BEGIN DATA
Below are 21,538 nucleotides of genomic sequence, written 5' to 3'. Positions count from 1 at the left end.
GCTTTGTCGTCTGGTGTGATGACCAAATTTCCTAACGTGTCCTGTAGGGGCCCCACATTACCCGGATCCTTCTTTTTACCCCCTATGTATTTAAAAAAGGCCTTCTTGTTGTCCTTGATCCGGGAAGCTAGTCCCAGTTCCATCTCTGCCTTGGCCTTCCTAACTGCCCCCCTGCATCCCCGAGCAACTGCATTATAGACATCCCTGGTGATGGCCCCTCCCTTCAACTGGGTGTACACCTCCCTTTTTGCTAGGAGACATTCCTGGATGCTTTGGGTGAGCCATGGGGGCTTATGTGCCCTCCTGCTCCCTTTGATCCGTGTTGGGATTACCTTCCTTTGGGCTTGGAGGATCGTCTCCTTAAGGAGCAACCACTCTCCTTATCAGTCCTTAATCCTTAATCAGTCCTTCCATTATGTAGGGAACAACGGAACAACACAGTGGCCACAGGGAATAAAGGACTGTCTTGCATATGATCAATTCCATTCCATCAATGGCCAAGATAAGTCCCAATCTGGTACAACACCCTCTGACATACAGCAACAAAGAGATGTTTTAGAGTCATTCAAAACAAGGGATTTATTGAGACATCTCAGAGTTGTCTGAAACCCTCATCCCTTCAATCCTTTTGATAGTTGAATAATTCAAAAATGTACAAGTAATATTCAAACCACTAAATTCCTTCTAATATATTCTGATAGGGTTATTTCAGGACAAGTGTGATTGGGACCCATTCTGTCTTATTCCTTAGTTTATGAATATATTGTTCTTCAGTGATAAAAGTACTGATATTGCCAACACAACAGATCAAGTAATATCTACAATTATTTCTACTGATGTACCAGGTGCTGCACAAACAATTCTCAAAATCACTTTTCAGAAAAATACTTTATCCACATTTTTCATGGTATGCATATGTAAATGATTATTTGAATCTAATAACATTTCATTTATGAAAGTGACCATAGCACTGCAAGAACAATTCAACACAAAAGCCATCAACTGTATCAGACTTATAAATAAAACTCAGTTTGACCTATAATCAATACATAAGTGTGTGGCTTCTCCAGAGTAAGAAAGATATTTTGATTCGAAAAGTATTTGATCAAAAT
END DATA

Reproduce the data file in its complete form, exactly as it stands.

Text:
Below are 21,538 nucleotides of genomic sequence, written 5' to 3'. Positions count from 1 at the left end.
GCTTTGTCGTCTGGTGTGATGACCAAATTTCCTAACGTGTCCTGTAGGGGCCCCACATTACCCGGATCCTTCTTTTTACCCCCTATGTATTTAAAAAAGGCCTTCTTGTTGTCCTTGATCCGGGAAGCTAGTCCCAGTTCCATCTCTGCCTTGGCCTTCCTAACTGCCCCCCTGCATCCCCGAGCAACTGCATTATAGACATCCCTGGTGATGGCCCCTCCCTTCAACTGGGTGTACACCTCCCTTTTTGCTAGGAGACATTCCTGGATGCTTTGGGTGAGCCATGGGGGCTTATGTGCCCTCCTGCTCCCTTTGATCCGTGTTGGGATTACCTTCCTTTGGGCTTGGAGGATCGTCTCCTTAAGGAGCAACCACTCTCCTTATCAGTCCTTAATCCTTAATCAGTCCTTCCATTATGTAGGGAACAACGGAACAACACAGTGGCCACAGGGAATAAAGGACTGTCTTGCATATGATCAATTCCATTCCATCAATGGCCAAGATAAGTCCCAATCTGGTACAACACCCTCTGACATACAGCAACAAAGAGATGTTTTAGAGTCATTCAAAACAAGGGATTTATTGAGACATCTCAGAGTTGTCTGAAACCCTCATCCCTTCAATCCTTTTGATAGTTGAATAATTCAAAAATGTACAAGTAATATTCAAACCACTAAATTCCTTCTAATATATTCTGATAGGGTTATTTCAGGACAAGTGTGATTGGGACCCATTCTGTCTTATTCCTTAGTTTATGAATATATTGTTCTTCAGTGATAAAAGTACTGATATTGCCAACACAACAGATCAAGTAATATCTACAATTATTTCTACTGATGTACCAGGTGCTGCACAAACAATTCTCAAAATCACTTTTCAGAAAAATACTTTATCCACATTTTTCATGGTATGCATATGTAAATGATTATTTGAATCTAATAACATTTCATTTATGAAAGTGACCATAGCACTGCAAGAACAATTCAACACAAAAGCCATCAACTGTATCAGACTTATAAATAAAACTCAGTTTGACCTATAATCAATACATAAGTGTGTGGCTTCTCCAGAGTAAGAAAGATATTTTGATTCGAAAAGTATTTGATCAAAAT